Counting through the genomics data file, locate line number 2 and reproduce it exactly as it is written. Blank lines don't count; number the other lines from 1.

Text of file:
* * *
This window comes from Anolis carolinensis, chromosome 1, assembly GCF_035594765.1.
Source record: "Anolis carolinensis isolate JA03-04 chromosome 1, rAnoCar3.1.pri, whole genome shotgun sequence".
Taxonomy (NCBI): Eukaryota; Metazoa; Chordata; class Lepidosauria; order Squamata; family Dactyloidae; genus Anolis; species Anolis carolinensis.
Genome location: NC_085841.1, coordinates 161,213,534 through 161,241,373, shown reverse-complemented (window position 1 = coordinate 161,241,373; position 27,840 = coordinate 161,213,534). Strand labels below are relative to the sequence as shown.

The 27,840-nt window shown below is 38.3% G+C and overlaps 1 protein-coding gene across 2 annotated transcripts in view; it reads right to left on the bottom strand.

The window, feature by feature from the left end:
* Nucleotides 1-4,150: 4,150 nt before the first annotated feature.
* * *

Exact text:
Source record: "Anolis carolinensis isolate JA03-04 chromosome 1, rAnoCar3.1.pri, whole genome shotgun sequence".